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Palestinian gunmen kill 4 Israelis in West Bank gas station



This is a developing story.

(JTA) — Palestinian gunmen killed four people and wounded four in a terror attack at a gas station near the West Bank settlement of Eli, the Israeli army reported.

An Israeli civilian returning fire at the scene of the attack on Tuesday killed one of the attackers, who emerged from a vehicle, and two others fled.

Kan, Israel’s public broadcaster, said one of those wounded was in serious condition. The gunmen, while in the vehicle, shot at a guard post at the entry to the settlement, and then continued to the gas station which is also the site of a snack bar. A nearby yeshiva went into lockdown.

Israeli Defense Minister Yoav Gallant announced plans to convene a briefing with top security officials within hours of the attack. Kan reported that there were celebrations of the killing in major West Bank cities and in the Gaza Strip, initiated by terrorist groups Hamas and Palestinian Islamic Jihad. Hamas said the shooting attack Tuesday was triggered by the Jenin raid.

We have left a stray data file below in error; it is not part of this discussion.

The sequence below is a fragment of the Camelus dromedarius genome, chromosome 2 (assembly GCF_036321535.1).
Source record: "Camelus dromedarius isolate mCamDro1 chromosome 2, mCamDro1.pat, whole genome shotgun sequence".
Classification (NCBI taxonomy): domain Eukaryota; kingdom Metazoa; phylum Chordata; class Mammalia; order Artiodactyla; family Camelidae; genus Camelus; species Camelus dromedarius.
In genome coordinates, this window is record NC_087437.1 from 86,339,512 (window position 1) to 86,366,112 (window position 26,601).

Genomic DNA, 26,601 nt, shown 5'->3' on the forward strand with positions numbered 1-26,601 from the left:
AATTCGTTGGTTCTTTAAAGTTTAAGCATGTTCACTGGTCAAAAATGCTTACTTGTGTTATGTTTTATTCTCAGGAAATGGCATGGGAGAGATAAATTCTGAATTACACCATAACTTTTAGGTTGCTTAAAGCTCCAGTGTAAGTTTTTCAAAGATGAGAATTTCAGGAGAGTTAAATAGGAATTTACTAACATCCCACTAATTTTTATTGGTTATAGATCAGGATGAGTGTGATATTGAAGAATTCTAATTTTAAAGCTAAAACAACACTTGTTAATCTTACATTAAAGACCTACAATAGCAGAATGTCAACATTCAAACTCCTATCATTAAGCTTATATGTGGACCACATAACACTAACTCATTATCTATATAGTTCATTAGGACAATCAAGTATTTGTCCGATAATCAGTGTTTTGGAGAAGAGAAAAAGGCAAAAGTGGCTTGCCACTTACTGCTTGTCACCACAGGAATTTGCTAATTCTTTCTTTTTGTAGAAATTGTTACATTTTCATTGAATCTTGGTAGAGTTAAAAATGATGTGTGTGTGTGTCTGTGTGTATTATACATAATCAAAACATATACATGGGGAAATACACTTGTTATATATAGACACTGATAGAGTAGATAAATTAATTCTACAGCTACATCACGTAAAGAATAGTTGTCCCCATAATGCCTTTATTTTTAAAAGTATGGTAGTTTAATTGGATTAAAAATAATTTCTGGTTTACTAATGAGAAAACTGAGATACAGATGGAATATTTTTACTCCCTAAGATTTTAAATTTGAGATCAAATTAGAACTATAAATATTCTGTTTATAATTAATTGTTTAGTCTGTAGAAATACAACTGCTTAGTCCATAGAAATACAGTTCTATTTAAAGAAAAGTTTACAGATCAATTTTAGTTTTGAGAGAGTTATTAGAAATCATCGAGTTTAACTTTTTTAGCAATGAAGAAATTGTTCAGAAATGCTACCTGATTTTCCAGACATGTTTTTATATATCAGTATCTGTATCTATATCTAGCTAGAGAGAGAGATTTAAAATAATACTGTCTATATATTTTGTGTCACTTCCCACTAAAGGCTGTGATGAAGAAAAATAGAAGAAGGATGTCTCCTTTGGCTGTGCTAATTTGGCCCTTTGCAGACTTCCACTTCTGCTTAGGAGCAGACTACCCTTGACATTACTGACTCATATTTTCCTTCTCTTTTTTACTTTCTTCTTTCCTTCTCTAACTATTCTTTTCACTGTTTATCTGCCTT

The shooting comes as tensions intensify in the West Bank. A day earlier, Israeli troops raiding the city of Jenin to arrest accused terrorists killed five people.

The Biden administration spoke out over the weekend against Israel’s plans to build 4,000 new housing units for Jewish settlers in the West Bank. Israeli Prime Minister Benjamin Netanyahu also finalized plans to  transfer West Bank building decisions to Bezalel Smotrich, the extremist who is the finance minister. Smotrich has said he wants to limit Palestinian building and expand settlement building.

Kan reported that the dead terrorist was a resident of a village, Urif, close to Huwara, the Palestinian town where terrorists killed two Israeli brothers driving through in February. Settlers retaliated by raiding the village and burning cars and buildings.

The post Palestinian gunmen kill 4 Israelis in West Bank gas station appeared first on Jewish Telegraphic Agency.